The Student News Site of University of Arizona

The Daily Wildcat

101° Tucson, AZ

The Daily Wildcat

The Daily Wildcat


OPINION: The academy wrongfully snubbed the women of ‘Barbie’

Carrie Dorean
“Barbie Movie Reception.” by Carrie Dorean

/Creative Commons (CC BY 2.0)

Margot Robbie and Greta Gerwig were both snubbed in their respective categories for an Oscar nomination despite the impact “Barbie” had on women and girls across the world. On the other hand, Robbie’s film counterpart Ryan Gosling was nominated for an Oscar in his feature role as Ken for Best Supporting Actor. 

The entire point of “Barbie” was to show men what it’s like to feel inferior, to be a woman in a man’s world. While these complex themes were represented in the simple fantasy of Barbie world, in the real world, misogyny is still very real and painful for women. 

Gerwig and Robbie’s lack of recognition ironically displays everything the “Barbie” movie was trying to exemplify; no matter how powerful you are as a woman, you still are just a woman, to many men in the same industry. 

“Barbie” connects generations of women and girls who not only played with dolls, but lived the not-so glamorous parts of womanhood: cat calling, diet culture, fear of aging, cellulite, the list could go on. 

Gosling released a statement showing his disappointment in the academy considering the two women’s vital role in the creation of the film. 

“But there is no Ken without Barbie, and there is no Barbie movie without Greta Gerwig and Margot Robbie, the two people most responsible for this history-making, globally-celebrated film,Gosling wrote in a statement.

He said it best, there is no Ken without Barbie. It’s really that simple.  

Although both Robbie and Gerwig were left out of the nominations, “Barbie” still stands a chance at claiming glory for its eight total nominations: Gosling’s nomination, America Ferrera’s nomination for Best Supporting Actress, Best Picture, Best Adapted Screenplay,  Best Production Design, Best Costume Design and two separate nominations for best Best Original Song. 

Clearly, the academy understands a taste of the significance “Barbie” had on box offices this year with its other eight nominations, although you can’t help but wonder why there was a slight on arguably the two most important people who went into the creation of “Barbie”: Robbie and Gerwig. 

“Barbie” created over $1 billion in revenue, ranking alongside some of the most popular movies of all time, like, “Star Wars,” “Titanic” and “Jurassic World.” However, this is the first time that a film grossing $1 billion has a woman as the sole directing credit, according to the New York Times. It seems as though that’s worth some accolades. 

It’s not like these two are strangers to the academy. Gerwig has been up for Best Director for her movie “Lady Bird” in 2017, and Robbie was nominated for Best Actress for her role in “I, Tonya” as Tonya Harding in 2017 as well. 

The five women who were nominated for Best Actress this year are well renowned and deserving of their praise, no doubt. Although, these actresses’ roles were nowhere near as highlighted by the media as Robbie’s work in “Barbie.” Popularity of a movie does not mean the work is better. There are many incredible films that release each year and barely hear a peep of praise.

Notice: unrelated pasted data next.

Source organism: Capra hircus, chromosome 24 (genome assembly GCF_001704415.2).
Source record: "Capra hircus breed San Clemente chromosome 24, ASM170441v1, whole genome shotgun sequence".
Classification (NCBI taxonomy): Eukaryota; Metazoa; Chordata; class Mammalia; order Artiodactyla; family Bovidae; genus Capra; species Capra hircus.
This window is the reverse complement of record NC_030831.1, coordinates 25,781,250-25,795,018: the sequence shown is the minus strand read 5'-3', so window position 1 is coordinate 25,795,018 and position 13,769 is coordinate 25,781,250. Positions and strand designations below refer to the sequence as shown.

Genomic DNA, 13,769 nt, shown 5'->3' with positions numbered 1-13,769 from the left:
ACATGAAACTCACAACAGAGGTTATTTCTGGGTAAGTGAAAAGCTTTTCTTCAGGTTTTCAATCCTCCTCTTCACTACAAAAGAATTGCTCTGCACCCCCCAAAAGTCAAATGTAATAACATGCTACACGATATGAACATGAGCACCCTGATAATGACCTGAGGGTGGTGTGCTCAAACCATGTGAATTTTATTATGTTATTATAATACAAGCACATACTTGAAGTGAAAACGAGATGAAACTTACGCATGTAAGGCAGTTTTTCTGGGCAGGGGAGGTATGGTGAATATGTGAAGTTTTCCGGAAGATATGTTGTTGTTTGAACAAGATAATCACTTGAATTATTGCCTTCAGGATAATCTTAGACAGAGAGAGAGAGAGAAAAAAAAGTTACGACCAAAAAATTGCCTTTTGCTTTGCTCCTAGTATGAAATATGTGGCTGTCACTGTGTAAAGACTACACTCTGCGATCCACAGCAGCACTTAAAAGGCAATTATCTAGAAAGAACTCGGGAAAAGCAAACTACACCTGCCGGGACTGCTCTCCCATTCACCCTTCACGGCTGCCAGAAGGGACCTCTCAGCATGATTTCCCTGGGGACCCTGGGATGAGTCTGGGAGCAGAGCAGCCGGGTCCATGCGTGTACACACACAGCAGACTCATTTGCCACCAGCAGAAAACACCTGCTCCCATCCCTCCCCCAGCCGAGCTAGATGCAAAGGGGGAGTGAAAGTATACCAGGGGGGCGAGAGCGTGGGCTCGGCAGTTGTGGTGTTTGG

“Barbie” was more than just a popular movie for many people, myself included. 

“Barbie” takes a simple concept of “plastic dolls with big boobies,” (Jo Koy’s reduction of the film’s premise in a tasteless joke at the Golden Globes) and highlights the misogyny embedded in our society. Barbie, the doll, shows girls they can be more than just a mother; they can be career driven and succeed alongside their male counterparts. Well, not in Robbie’s case this year.

At the Golden Globes, “Barbie” won the first ever award for cinematic and box office achievement, due to the energy and ambiance viewers created at the theaters. Millions of young girls went to the movies wearing pink; girls so young they probably don’t understand the significance of being a part of this global phenomenon.   

Julian Shapiro-Barnum, known for his interviews with children on his social media account Recess Therapy, was a celebrity interviewer at the Golden Globes this year. During the Globes, he brought two young girls to stand alongside him as he talked with celebrities. In one clip of him and the girls talking with mermaid Barbie, aka Dua Lipa,  he asks which of the Barbie’s the two 7-year-olds would be. One of the girls responded with “I want to be […] the president!” referencing the Barbie who was played by Issa Rae. 

“Barbie” let’s young girls dream of being the president. “Barbie” allows young girls to see themselves represented in roles where society has fallen short. This is something that has never been done before so obviously yet tastefully in a movie, proving Gerwig and Robbie deserve real recognition and accolades for their innovation and empowerment of women. 

“To say that I’m disappointed that they are not nominated for their respective categories would be an understatement,” Gosling said. “Their work should be recognized along with the other very deserving nominees.”  

I think the snub despite the movie’s societal impact is wrong and offensive to women and girls everywhere who felt seen by Robbie and Gerwig’s work. But then again, to many like Koy, “Barbie” is just a movie about “plastic dolls with big boobies,” whereas other nominations, like “Oppenheimer,” are “based on a Pulitzer-Prize winning novel.”

Follow the Daily Wildcat on Instagram and Twitter (X)


Annabel Lecky

Annabel is a University of Arizona student studying journalism and studio art. Outside of writing, her interests are music, art and photography. 


More to Discover